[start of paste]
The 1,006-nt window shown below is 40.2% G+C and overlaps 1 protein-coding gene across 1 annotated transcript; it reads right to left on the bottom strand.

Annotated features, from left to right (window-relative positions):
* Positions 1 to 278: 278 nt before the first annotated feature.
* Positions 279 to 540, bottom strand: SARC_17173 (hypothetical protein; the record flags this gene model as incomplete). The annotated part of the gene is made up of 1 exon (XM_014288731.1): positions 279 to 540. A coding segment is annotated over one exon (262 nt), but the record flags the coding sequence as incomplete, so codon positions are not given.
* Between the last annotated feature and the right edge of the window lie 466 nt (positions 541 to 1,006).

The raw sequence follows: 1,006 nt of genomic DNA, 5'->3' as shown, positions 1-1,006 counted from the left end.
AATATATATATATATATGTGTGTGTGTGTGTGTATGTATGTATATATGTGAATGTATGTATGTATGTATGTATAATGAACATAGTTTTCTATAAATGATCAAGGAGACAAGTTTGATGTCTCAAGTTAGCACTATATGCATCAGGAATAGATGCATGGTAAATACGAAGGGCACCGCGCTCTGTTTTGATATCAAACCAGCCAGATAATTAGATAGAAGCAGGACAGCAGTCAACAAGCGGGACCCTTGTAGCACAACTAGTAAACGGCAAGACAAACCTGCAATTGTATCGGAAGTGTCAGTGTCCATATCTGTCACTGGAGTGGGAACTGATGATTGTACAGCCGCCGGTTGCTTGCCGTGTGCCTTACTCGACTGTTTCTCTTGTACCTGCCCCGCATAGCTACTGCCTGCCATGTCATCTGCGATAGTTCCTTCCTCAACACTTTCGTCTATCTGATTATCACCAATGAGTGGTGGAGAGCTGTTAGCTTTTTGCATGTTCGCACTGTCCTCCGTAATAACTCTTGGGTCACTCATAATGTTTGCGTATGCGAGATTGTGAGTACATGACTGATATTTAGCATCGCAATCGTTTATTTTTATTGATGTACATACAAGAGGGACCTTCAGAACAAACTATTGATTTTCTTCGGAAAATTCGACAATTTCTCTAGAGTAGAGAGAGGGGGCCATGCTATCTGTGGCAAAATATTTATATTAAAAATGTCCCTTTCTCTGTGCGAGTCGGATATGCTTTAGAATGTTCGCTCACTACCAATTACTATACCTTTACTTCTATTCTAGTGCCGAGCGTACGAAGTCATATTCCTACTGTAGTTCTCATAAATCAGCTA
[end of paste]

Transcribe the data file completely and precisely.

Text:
The 1,006-nt window shown below is 40.2% G+C and overlaps 1 protein-coding gene across 1 annotated transcript; it reads right to left on the bottom strand.

Annotated features, from left to right (window-relative positions):
* Positions 1 to 278: 278 nt before the first annotated feature.
* Positions 279 to 540, bottom strand: SARC_17173 (hypothetical protein; the record flags this gene model as incomplete). The annotated part of the gene is made up of 1 exon (XM_014288731.1): positions 279 to 540. A coding segment is annotated over one exon (262 nt), but the record flags the coding sequence as incomplete, so codon positions are not given.
* Between the last annotated feature and the right edge of the window lie 466 nt (positions 541 to 1,006).

The raw sequence follows: 1,006 nt of genomic DNA, 5'->3' as shown, positions 1-1,006 counted from the left end.
AATATATATATATATATGTGTGTGTGTGTGTGTATGTATGTATATATGTGAATGTATGTATGTATGTATGTATAATGAACATAGTTTTCTATAAATGATCAAGGAGACAAGTTTGATGTCTCAAGTTAGCACTATATGCATCAGGAATAGATGCATGGTAAATACGAAGGGCACCGCGCTCTGTTTTGATATCAAACCAGCCAGATAATTAGATAGAAGCAGGACAGCAGTCAACAAGCGGGACCCTTGTAGCACAACTAGTAAACGGCAAGACAAACCTGCAATTGTATCGGAAGTGTCAGTGTCCATATCTGTCACTGGAGTGGGAACTGATGATTGTACAGCCGCCGGTTGCTTGCCGTGTGCCTTACTCGACTGTTTCTCTTGTACCTGCCCCGCATAGCTACTGCCTGCCATGTCATCTGCGATAGTTCCTTCCTCAACACTTTCGTCTATCTGATTATCACCAATGAGTGGTGGAGAGCTGTTAGCTTTTTGCATGTTCGCACTGTCCTCCGTAATAACTCTTGGGTCACTCATAATGTTTGCGTATGCGAGATTGTGAGTACATGACTGATATTTAGCATCGCAATCGTTTATTTTTATTGATGTACATACAAGAGGGACCTTCAGAACAAACTATTGATTTTCTTCGGAAAATTCGACAATTTCTCTAGAGTAGAGAGAGGGGGCCATGCTATCTGTGGCAAAATATTTATATTAAAAATGTCCCTTTCTCTGTGCGAGTCGGATATGCTTTAGAATGTTCGCTCACTACCAATTACTATACCTTTACTTCTATTCTAGTGCCGAGCGTACGAAGTCATATTCCTACTGTAGTTCTCATAAATCAGCTA